President: Goessaert and Sam race is fresh blood versus experience

Thomas Goessaert (Photo: Jacob Baker-Kretzmar)

First time KSU candidate Thomas Goessaert says that his “involvement in King’s is similar to any student.”

A second-year student, Goessaert served as a frosh leader, attends CUBE intramurals and has attended academic advisory council meetings.

Last year, he was involved with the end of year FYP review, which he says gave him insight into financial systems and admissions into FYP.

Goessaert has never served on the KSU, but says that his outsider status would offer a fresh perspective.

The Watch: Why do you want to serve as KSU president?

Thomas Goessaert: I would never start this question by saying that I (think) that the current KSU president is doing a bad job. I think the hours she’s put in are phenomenal, and I think that things that they’re doing are in some ways useful… (But) the reason I want to is because the method that the current KSU is using to deal with serious issues like, especially where the large sections of your tuition dollars are going … (I think) isn’t how it should be dealt with. I think there’s a lot of animosity between the KSU and the board of governors right now, and I feel the way I want to deal with it is, to be, not necessarily more friendly towards the board of governors, but more to build a better working relationship with them. And when I say that I mean I want to build compromises between issues that suck up a lot of your tuition dollars. For example there was this $200,000 ad campaign that came up, and the KSU didn’t respond to it as well as I had hoped they would, and they didn’t even attempt to compromise in the same way that I would … I would ask, and hopefully strike a deal with them, that they would bring out at least maybe a quarter of that money so that they could bring something that current students could be proud of, and I don’t think that the current KSU is doing something in that kind of style. I think they’re a little too aggressive towards where the tuition dollars are going, and I think that a good working relationship is absolutely necessary.

Q: What experience do you have that you think will be useful for the position?

TG: This has been a big question of course, because I haven’t been in previous political things at King’s … My lack of experience for me seems to be a little bit more helpful to me in the sense that I am hoping that people can see that the current KSU is quite a tight knit group of people that I wouldn’t say is a bad thing, because they work very well together, but there is a very small amount of dissenting opinion within the KSU. And I think that having a new perspective and a new face and somebody who hasn’t had the time to be socialized into these, into the politics of it, of everything around King’s, could provide a new and fresher perspective on all the goings on of the KSU. That might not be necessarily conducive to all the members agreeing, but I don’t think that all the members of the KSU should always agree. And I think that it’s important to have somebody new, and somebody who hasn’t been doing this for as long as other people might have been.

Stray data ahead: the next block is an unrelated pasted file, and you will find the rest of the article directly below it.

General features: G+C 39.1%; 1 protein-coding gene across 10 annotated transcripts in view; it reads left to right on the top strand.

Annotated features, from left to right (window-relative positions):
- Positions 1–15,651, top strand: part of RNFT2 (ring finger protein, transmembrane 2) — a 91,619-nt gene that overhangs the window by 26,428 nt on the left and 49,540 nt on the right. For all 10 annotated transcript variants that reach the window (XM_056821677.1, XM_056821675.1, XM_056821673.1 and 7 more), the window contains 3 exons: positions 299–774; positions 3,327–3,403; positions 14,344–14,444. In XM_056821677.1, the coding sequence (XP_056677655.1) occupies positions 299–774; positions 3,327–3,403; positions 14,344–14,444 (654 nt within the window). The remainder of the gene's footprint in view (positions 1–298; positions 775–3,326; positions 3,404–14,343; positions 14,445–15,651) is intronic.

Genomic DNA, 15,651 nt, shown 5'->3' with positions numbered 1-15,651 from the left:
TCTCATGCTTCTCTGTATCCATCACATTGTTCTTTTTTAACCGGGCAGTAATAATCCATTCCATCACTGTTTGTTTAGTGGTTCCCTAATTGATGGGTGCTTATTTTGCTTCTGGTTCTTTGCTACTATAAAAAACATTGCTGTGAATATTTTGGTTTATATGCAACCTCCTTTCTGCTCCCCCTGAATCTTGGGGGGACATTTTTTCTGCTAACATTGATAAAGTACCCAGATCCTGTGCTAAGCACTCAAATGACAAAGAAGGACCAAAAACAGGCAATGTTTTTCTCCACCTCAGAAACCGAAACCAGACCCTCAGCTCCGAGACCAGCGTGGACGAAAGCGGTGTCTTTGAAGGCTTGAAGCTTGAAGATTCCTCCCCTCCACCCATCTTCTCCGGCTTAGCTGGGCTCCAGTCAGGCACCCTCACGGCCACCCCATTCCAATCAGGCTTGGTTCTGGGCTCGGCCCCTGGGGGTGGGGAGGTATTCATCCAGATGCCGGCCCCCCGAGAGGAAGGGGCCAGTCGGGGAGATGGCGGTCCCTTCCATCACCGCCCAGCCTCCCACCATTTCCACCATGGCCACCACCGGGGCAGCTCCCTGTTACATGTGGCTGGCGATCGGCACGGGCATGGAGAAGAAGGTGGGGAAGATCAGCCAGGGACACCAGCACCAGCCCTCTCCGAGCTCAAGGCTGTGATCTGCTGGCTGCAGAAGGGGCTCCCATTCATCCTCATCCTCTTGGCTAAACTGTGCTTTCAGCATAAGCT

Q: Since it is your first time running, why is it the role of president that you’re running for, rather than one of the VP roles, or something else?

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TG: I thought I was a very good social face to have, for the KSU and for relationships with other schools. I’m very good at working with, directly with people, in the sense that I can be professional, and I can also be a friend to a lot of different organizations… The president is really, after all the dust settles, they are the person who is going to get thrown under the bus, or you know, they’re going to be the person who’s praised. And, I can handle both the negative aspect of that, and the positive aspect of that. I can handle it with a certain amount of dignity and grace.

Q: Is there anything that people should know about you?

TG: It’s very difficult for me to get angry about things, like, on a personal level. I’m very capable of being a professional person in a professional environment, and as soon as I’m outside of that professional environment, be the same social creature as everyone else. But, I’m obviously going to maintain the image of what the KSU president has to be.

Profile by Sarah MacMillan

Michaela Sam (Photo: Jacob Baker-Kretzmar)

Michaela Sam’s been with the King’s Students’ Union every year she’s been at the university. The third-year Early Modern Studies and History student started off as first-year representative, then was elected as the communications vice-president and is the current student-life vice-president. This election season she’s campaigning for the top job available.